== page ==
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“Comedy is the art of making people laugh, without making them puke.” Steve Martin
Every human being makes jokes every day. You might not find all of them funny, but we all use comedy to make ourselves feel better, to show off, to please others, and as social glue. Other animals might laugh, but as far as we know only humans make comedy. So why do we do it? And how does it work?
Comedy appears to come from the same part of us that uses language, that finds patterns, and understands our neighbours. It’s hardwired in our brains, and the tools it uses are the ones that help us survive. In short, we got here because we’re funny.
And with the rise of social media, creating gags for public consumption is no longer just a professional job. Horrifying as it might sound, we have all become comedy writers.
And in this rush to make each other laugh, jokes themselves seem to have become explosive. What happens when they misfire? And if everyone is waiting to be offended, should we even try to be funny?
Despite claims that you can’t analyse comedy, Joel Morris has been a professional comedy writer for more than 30 years, and has had to come up with practical theories for how jokes work, or there isn’t any food tonight, which is a good, strong motive.
Comedy is a universal human game, with big social prizes, and occasionally genuine hazards. So what are the rules? What happens when we make a joke? How does comedy work? Why do we do it? And what are our brains up to when we play the game of jokes?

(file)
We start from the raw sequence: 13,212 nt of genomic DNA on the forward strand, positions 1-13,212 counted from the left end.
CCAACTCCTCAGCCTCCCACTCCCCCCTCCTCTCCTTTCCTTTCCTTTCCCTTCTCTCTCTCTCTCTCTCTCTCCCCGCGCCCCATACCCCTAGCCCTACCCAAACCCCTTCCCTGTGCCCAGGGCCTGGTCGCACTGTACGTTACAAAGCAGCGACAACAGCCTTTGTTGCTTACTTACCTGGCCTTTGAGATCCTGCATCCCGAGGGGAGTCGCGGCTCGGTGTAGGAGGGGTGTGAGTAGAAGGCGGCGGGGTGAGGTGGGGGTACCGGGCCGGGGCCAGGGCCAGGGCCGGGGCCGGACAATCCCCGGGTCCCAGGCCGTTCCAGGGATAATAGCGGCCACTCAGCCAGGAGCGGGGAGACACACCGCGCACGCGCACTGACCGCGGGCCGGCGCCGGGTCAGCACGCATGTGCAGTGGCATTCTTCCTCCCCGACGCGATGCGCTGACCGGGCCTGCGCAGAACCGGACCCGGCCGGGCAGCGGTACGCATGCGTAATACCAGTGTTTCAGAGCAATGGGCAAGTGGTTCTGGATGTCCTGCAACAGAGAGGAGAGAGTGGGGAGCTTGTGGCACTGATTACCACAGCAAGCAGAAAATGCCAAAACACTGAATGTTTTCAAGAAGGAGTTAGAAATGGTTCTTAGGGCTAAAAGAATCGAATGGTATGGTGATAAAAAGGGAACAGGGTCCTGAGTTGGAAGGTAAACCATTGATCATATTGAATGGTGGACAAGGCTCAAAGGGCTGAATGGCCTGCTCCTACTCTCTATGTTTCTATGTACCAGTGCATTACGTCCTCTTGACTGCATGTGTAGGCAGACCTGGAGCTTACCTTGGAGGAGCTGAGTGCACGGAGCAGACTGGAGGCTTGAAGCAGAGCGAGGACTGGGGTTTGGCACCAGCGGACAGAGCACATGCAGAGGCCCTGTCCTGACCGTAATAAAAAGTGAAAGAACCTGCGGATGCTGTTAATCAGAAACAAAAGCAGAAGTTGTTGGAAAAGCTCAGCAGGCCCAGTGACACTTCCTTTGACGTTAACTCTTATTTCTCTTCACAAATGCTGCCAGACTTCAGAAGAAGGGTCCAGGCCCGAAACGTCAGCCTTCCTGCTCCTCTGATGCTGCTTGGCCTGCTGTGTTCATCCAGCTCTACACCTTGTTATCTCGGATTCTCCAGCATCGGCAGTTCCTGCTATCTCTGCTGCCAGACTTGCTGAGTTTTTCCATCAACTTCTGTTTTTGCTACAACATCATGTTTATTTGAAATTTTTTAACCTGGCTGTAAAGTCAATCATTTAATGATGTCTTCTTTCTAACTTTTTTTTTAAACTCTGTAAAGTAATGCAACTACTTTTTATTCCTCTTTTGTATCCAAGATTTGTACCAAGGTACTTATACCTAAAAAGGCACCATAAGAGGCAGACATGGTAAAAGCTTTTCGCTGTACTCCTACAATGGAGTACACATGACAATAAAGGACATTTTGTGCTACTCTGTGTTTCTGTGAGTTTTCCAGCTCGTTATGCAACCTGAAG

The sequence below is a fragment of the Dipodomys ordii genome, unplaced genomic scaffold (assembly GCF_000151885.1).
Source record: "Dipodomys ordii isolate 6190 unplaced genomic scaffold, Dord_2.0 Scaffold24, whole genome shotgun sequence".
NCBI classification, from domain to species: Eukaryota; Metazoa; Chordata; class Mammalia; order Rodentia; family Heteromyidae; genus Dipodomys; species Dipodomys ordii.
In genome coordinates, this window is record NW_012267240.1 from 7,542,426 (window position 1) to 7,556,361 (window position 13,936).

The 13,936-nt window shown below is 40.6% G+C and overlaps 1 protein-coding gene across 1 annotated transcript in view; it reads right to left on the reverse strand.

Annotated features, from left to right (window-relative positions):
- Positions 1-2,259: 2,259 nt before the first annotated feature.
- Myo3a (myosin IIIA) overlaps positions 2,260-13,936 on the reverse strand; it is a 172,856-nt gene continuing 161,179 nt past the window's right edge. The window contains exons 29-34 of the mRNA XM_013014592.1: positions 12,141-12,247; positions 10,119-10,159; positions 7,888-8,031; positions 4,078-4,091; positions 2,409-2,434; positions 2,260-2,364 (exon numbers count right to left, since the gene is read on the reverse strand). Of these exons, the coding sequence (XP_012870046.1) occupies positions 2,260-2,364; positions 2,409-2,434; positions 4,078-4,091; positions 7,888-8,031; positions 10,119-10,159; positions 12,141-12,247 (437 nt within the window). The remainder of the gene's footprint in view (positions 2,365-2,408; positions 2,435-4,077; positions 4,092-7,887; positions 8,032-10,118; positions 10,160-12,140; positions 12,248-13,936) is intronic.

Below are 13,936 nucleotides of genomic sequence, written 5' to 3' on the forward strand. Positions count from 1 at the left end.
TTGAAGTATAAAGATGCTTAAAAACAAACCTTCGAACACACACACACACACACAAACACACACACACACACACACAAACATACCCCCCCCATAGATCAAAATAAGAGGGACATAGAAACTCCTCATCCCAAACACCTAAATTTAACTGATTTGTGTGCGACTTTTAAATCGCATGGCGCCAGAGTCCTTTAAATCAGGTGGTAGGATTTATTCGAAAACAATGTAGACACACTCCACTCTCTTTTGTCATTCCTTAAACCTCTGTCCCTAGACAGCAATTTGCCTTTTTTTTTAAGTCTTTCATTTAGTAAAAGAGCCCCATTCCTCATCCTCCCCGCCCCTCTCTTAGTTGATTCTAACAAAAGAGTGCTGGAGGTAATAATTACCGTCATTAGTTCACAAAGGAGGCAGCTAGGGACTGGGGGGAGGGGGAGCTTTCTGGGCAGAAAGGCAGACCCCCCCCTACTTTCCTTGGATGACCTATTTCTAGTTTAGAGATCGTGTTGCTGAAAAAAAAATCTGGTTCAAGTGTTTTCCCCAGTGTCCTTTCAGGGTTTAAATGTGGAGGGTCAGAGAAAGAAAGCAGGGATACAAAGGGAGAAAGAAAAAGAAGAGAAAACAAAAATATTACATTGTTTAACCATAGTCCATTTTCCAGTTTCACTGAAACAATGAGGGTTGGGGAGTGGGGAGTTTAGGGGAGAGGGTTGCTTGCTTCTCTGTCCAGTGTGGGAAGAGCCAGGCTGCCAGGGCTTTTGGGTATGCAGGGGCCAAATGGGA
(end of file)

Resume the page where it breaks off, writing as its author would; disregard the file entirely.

EXTRACT: WHAT’S SO FUNNY?
Comedy is a strange, shapeless, gaseous thing. We all know what it is. We all know what we like. We all know it when we experience it. But analysing comedy is famously difficult.
It has been often said that comedy is like music. Comedians and musicians know that their artform is admired most when it appears transcendental, mysterious and ineffable, so there is a tendency to insist that subjecting it to analysis is pointless and reductive.
Yet, like music, comedy isn’t as mysterious as it seems. Songs and jokes can be made by combining a limited number of shared and pre-used elements, and rearranging them in a fortunately infinite number of combinations.
Don’t forget that music and comedy are learned the same way: through imitation, rote-learning and borrowing. Influence is everything, and musicians and comedians alike usually start their careers by doing ‘cover versions’ of their heroes’ work, whether openly or thinly disguised. We’ve all spent our formative years working out which fingers are going down on which keys, where to pause and hang before the punchline.